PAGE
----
Wal-Mart Stores Inc. and other major U.S. retailers plan to meet on 20 August in Chicago to start implementing a Bangladesh factory-safety plan which was announced last month amid criticism it lacks teeth to enforce company promises, according to The Wall Street Journal.
The group, made up of 20 companies known as the Alliance for Bangladesh Worker Safety, will also announce its board of directors, reveal new signatories like Costco Wholesale Corp. and finalize common fire- and building-safety standards it pledged to put in place by 10 Sept, this year.
The group said it has already begun to disburse US$45 million in funds by members but plans to hire an executive director and management firm to oversee funds and programs.
The group is the U.S. industry's response to pressure to improve working conditions in facilities in Bangladesh and prevent disasters like the deadly garment factory collapse in April this year.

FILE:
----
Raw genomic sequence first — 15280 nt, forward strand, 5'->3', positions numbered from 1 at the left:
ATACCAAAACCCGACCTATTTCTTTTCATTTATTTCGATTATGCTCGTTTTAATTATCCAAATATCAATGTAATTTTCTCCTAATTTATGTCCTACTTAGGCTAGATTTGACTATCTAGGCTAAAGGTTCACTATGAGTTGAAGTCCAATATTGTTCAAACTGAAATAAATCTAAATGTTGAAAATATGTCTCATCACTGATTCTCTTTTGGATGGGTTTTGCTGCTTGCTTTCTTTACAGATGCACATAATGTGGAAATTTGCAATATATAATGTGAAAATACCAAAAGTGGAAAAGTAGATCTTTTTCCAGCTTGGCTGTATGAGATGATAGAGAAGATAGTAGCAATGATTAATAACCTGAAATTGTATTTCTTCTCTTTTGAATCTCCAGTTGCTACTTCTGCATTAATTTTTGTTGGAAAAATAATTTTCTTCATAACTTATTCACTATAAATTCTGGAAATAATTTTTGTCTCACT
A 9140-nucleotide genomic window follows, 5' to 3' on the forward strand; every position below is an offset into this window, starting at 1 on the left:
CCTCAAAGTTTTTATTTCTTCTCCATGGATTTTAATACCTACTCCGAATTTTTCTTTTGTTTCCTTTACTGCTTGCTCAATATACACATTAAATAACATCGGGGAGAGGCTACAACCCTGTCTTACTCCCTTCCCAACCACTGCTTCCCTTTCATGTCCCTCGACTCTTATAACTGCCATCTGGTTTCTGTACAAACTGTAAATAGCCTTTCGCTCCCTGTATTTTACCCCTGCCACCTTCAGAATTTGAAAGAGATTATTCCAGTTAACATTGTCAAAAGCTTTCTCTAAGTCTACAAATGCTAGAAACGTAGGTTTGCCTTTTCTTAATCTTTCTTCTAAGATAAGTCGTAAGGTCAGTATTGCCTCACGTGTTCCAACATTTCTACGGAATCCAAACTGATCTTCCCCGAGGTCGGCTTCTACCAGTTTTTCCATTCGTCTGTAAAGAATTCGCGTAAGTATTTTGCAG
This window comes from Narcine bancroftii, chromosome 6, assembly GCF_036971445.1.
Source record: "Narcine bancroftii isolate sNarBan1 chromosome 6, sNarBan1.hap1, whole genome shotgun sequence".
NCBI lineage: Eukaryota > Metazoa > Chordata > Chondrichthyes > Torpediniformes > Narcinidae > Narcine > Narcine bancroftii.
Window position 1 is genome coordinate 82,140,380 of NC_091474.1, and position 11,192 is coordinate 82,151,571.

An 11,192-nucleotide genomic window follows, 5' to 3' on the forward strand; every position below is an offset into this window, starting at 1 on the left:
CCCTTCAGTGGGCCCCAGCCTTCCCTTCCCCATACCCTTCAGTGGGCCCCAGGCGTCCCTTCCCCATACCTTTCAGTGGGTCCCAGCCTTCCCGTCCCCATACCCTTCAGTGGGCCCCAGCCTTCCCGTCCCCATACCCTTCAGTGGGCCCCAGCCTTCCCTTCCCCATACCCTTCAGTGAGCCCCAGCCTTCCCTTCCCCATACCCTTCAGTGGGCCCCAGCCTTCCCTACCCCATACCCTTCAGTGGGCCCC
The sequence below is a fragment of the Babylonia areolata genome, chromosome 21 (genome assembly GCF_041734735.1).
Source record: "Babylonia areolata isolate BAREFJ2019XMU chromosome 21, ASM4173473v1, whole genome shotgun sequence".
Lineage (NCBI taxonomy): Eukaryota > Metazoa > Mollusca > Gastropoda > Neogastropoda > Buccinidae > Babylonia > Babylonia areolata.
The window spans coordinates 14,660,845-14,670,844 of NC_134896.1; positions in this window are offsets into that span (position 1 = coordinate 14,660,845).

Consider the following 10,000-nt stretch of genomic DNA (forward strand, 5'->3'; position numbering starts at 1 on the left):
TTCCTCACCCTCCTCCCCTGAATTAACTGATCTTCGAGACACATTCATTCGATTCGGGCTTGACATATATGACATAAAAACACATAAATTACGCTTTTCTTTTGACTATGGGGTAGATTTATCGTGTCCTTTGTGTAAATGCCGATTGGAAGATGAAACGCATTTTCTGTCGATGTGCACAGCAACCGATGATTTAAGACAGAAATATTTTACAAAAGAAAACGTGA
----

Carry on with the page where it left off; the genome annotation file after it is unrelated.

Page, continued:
The retailers, which include Macy's Inc. and Target Corp. struck a five-year deal last month to train workers and inspect factories. It will require factory owners in Bangladesh to pay for their own safety renovations but has committed to providing US$100 million in low-cost loans toward the effort. Participation in the lending program is voluntary and varies by retailer.
The agreement continues to attract scrutiny from labor activists and worker groups who say the safety plan falls short of a separate, legally binding agreement that commits H&M, Tommy Hilfiger parent PVH Corp. and 70 other, mostly European companies to directly pay for the costs of repairing and renovating some 5,000 Bangladesh garment factories.
Critics also complain of the absence of labor organizations from the North American alliance's board of directors and say that nothing will change as long as the retailers continue to control the inspection process by choosing and paying the auditors, as well as electing a board that is supposed to conduct oversight and ensure the companies follow through with their safety plan.
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